The Importance of Peer Mentorship

Some of the most valuable lessons I’ve learned throughout college have come from my peers. Read on to learn more about my experience with peer mentorship!

By Madeleine Lee April 5, 2021
characters working together

I’ve come to realize that peer mentorship is an integral part of my college experience. Before attending the University of Michigan, I had a limited perception of what mentorship was and what it looked like.

Initially, I thought a mentor-mentee relationship was a one-way street in which a mentor offered support and advice to a mentee. A mentor was well established in their career and had years of experience in their field.

As a mentee, I was just a student learning to navigate my interests with aspirations to gain new experiences. I didn’t think I had much to offer in return. In retrospect, I couldn’t have been more off the mark.

My definition of mentorship completely changed in college. I quickly learned that a mentor-mentee relationship is symbiotic. The mentoring process benefits both the mentee and mentor. While a mentee may lack experience with regard to a certain field, they can bring a fresh perspective or experience that a mentor may have never encountered before.

For example, as an undergraduate research assistant in the University of Michigan Kellogg Eye Center, my research focuses on identifying molecular mechanisms that lead to vision loss. I enjoy asking my mentor questions about the relationship between these mechanisms and current treatments for patients with vision loss. I also like to make connections between my research and what I’ve learned in my biology classes at U-M.

My research mentor encourages me to continue forming my own ideas while imparting their knowledge to me, which helps guide my understanding of specific concepts so that I can properly apply them in the lab. I feel reassured knowing that I, too, have something to offer to the mentoring process.

working in a lab

Perhaps one of the most important lessons I’ve taken away from my U-M experience so far is that mentors are not restricted to professors, principal investigators, and professionals. Mentorship can also come from the other “P” word: peers!

While at U-M, I’ve been able to surround myself with fellow students who are passionate about sharing their experiences and what they’ve learned during their undergraduate years with other students. We all strive to do our best, achieve our own definitions of success, and grow into leaders. So, why not help each other out along the way?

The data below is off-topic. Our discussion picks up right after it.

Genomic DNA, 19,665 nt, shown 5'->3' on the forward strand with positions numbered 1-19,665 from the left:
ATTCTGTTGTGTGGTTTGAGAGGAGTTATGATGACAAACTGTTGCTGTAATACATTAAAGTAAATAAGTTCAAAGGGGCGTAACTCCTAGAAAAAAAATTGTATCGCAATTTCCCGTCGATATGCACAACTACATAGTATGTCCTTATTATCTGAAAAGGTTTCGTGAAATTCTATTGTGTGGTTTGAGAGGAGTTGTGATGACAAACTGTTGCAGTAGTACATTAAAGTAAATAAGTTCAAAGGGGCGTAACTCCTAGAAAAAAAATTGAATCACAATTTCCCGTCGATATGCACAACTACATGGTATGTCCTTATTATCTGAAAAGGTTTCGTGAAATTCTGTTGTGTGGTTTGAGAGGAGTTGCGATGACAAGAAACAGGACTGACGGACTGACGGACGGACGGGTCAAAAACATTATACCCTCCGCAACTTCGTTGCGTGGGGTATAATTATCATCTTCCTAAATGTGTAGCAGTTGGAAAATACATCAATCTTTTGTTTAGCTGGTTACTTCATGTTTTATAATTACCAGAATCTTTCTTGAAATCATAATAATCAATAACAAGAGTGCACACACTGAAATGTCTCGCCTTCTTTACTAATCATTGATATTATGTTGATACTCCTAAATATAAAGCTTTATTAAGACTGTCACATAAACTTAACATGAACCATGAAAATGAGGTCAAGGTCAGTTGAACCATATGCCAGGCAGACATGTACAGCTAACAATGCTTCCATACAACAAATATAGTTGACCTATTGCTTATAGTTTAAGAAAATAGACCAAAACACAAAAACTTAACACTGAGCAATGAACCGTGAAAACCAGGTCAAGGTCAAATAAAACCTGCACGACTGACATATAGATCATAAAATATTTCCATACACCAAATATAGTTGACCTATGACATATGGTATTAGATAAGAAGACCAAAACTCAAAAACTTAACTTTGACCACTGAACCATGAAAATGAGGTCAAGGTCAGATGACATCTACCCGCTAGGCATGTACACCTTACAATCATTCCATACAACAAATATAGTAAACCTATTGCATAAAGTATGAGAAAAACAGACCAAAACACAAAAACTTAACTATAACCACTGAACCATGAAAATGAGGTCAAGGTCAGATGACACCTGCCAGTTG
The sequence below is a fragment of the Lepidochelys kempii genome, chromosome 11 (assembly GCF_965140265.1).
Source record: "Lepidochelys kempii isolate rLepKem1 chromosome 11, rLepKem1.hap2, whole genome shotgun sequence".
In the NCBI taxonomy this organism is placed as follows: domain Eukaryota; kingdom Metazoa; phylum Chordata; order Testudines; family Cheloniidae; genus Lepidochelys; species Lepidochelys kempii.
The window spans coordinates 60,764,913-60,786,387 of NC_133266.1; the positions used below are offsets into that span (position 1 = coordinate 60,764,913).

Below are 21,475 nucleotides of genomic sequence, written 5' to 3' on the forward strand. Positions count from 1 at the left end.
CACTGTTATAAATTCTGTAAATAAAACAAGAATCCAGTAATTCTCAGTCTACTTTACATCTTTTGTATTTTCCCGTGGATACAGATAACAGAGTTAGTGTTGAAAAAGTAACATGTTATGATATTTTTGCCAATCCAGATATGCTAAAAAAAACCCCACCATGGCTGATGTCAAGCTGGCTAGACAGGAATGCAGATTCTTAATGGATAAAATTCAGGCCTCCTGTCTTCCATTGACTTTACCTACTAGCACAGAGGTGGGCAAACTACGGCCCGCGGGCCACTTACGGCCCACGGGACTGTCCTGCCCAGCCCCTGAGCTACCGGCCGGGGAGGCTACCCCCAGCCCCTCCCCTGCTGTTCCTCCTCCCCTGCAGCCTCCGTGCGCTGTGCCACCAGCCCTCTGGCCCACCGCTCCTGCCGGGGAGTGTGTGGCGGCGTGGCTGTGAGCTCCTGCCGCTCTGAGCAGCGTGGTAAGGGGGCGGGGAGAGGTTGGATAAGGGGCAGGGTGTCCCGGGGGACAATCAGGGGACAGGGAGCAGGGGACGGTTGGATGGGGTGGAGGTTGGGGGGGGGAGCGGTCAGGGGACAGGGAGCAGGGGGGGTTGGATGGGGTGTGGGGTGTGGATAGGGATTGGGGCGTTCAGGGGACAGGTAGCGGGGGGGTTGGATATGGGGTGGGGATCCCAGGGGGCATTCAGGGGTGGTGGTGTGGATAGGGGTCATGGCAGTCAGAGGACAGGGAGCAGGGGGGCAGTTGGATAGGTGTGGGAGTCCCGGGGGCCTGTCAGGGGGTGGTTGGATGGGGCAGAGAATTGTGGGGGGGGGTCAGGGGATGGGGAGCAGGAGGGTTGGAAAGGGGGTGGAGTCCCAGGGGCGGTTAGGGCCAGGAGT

This past summer, I was able to connect with a U-M senior who plans to pursue a career in medicine after college. I was able to reach out to her through The Maize, a coalition of Michigan student organizations collaborating to support the Black Lives Matter movement by increasing student access to professional resources and upperclassmen mentors.

She had a range of unique experiences and interests that I was curious to learn more about, such as interning with Michigan Medicine and shadowing physicians in various specialties. During our conversation, she was excited to answer all of my questions and provided valuable insight into classes, clinical work, and extracurricular activities that helped shape her college experience. Without having met before, she was so willing to help me in any way that she could.

I believe this speaks to the character of many students at Michigan. We just want to help others. We want to see our peers succeed and get to where they want to go.

From experiences like this, I recognize that I can learn a lot from my peers. I thrive in a community where students can learn from each other. To me, this is what peer mentorship is all about. 

I’m grateful to have found this community at U-M. With that said, I encourage you to remember that each of your peers has something valuable to teach you, and you have something valuable to offer in return!

Madeleine Lee
Madeleine Lee

Madeleine Lee is a senior in the College of Literature, Science, and the Arts with plans to work at the intersection of health and social justice. Outside of the classroom, she conducts research at the Kellogg Eye Center and is a member of the Korean-American Scientists and Engineers Association. She is an Ann Arbor native, and in her free time, you can find her running, solving crossword puzzles, or making playlists.